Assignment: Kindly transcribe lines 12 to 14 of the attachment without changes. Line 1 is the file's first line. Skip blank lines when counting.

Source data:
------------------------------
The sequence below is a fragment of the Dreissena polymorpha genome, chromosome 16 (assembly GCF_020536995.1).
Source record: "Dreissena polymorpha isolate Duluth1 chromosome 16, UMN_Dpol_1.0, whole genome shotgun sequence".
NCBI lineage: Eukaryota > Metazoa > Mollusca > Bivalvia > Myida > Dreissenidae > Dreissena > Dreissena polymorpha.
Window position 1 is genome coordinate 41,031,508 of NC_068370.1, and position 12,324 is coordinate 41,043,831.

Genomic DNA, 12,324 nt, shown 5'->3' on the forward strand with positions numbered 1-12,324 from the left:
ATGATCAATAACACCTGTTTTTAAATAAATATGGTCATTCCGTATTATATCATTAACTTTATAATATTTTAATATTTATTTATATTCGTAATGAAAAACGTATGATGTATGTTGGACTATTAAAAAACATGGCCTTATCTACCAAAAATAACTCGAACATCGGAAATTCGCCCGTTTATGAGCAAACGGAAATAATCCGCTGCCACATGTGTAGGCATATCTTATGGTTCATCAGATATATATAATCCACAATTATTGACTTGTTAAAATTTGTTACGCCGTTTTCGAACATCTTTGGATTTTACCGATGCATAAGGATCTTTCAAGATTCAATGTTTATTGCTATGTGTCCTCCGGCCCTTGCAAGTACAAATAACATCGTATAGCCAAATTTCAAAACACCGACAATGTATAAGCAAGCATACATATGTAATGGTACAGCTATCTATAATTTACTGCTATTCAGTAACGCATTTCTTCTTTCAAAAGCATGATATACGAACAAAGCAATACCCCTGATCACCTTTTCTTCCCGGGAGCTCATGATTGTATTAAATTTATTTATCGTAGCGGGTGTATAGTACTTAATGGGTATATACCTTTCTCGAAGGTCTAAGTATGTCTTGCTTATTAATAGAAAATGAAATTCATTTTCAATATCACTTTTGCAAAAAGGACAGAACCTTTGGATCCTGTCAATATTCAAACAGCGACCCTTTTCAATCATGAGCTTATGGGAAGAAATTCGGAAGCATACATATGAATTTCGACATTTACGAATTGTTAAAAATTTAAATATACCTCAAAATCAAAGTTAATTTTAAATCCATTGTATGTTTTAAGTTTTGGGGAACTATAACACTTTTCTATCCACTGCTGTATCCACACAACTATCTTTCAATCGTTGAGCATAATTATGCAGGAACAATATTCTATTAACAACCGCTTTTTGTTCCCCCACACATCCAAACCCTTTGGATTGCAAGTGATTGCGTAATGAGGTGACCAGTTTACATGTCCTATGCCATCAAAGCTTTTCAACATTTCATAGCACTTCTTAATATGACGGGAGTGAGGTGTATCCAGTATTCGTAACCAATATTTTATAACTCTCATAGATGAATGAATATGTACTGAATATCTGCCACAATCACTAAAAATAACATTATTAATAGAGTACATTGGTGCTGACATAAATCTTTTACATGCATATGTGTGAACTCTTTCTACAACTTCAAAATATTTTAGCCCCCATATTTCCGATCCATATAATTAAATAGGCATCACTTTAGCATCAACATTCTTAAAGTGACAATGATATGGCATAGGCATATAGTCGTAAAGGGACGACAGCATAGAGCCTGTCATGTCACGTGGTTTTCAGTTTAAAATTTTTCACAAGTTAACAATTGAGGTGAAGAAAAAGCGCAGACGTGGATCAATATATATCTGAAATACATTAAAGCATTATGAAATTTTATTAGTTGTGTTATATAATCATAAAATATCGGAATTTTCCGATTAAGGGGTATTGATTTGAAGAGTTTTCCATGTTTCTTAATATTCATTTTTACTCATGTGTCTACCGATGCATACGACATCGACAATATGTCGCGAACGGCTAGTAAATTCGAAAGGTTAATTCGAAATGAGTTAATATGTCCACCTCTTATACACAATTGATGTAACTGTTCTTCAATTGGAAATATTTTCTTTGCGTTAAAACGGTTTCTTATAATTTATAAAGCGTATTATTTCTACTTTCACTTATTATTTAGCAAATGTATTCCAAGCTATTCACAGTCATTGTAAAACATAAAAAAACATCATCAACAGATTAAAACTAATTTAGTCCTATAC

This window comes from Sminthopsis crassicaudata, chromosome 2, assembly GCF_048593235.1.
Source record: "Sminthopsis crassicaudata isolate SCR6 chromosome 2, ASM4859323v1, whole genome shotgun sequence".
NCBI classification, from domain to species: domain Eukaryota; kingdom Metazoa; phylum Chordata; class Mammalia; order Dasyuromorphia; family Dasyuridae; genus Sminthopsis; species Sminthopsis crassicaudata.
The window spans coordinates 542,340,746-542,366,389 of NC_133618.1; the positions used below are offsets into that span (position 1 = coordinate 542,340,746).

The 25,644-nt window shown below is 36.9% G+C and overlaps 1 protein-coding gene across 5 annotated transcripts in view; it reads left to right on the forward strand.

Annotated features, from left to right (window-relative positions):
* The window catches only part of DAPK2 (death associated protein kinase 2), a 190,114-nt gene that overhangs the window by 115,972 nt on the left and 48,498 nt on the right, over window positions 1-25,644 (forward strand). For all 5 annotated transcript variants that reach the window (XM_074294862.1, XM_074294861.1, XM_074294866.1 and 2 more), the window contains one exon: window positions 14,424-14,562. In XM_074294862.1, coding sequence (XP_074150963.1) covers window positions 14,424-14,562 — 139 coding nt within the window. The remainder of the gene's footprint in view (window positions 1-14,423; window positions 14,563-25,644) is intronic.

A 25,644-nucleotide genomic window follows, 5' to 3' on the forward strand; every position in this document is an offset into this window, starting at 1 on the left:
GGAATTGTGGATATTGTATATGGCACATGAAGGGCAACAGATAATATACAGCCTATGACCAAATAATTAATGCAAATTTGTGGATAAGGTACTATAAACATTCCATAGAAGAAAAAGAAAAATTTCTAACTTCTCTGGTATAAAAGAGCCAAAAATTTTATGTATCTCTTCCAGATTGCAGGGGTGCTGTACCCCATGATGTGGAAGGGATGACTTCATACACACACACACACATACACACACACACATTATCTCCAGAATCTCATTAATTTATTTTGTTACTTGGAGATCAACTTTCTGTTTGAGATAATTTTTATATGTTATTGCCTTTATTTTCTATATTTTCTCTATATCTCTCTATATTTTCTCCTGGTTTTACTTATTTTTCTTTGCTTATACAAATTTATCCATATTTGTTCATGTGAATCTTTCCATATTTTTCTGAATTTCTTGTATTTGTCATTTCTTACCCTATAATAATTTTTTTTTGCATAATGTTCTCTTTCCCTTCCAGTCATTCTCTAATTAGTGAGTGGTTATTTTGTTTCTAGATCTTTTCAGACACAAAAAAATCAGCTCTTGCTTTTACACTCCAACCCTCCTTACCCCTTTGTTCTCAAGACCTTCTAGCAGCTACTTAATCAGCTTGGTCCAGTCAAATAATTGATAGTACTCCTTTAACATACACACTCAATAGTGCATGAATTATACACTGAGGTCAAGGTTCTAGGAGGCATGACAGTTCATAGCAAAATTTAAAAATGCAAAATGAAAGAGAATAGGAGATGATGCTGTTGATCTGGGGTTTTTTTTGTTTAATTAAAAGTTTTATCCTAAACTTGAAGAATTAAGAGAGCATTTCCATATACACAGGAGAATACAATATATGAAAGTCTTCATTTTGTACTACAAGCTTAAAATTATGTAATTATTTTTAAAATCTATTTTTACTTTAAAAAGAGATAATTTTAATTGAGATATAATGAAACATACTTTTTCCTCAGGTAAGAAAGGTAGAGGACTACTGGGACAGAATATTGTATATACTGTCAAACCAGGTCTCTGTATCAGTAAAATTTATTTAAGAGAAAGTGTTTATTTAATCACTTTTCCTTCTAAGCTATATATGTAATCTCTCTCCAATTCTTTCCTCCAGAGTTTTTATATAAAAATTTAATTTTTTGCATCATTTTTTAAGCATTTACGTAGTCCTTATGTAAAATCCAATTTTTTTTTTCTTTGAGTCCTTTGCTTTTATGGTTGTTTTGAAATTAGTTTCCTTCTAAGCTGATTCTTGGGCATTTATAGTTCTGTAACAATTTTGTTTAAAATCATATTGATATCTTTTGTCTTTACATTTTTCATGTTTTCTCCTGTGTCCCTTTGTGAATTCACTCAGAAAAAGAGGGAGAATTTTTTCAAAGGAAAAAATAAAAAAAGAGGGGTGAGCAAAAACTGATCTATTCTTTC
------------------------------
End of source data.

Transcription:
Annotated features, from left to right (window-relative positions):
* The window catches only part of DAPK2 (death associated protein kinase 2), a 190,114-nt gene that overhangs the window by 115,972 nt on the left and 48,498 nt on the right, over window positions 1-25,644 (forward strand). For all 5 annotated transcript variants that reach the window (XM_074294862.1, XM_074294861.1, XM_074294866.1 and 2 more), the window contains one exon: window positions 14,424-14,562. In XM_074294862.1, coding sequence (XP_074150963.1) covers window positions 14,424-14,562 — 139 coding nt within the window. The remainder of the gene's footprint in view (window positions 1-14,423; window positions 14,563-25,644) is intronic.

A 25,644-nucleotide genomic window follows, 5' to 3' on the forward strand; every position in this document is an offset into this window, starting at 1 on the left: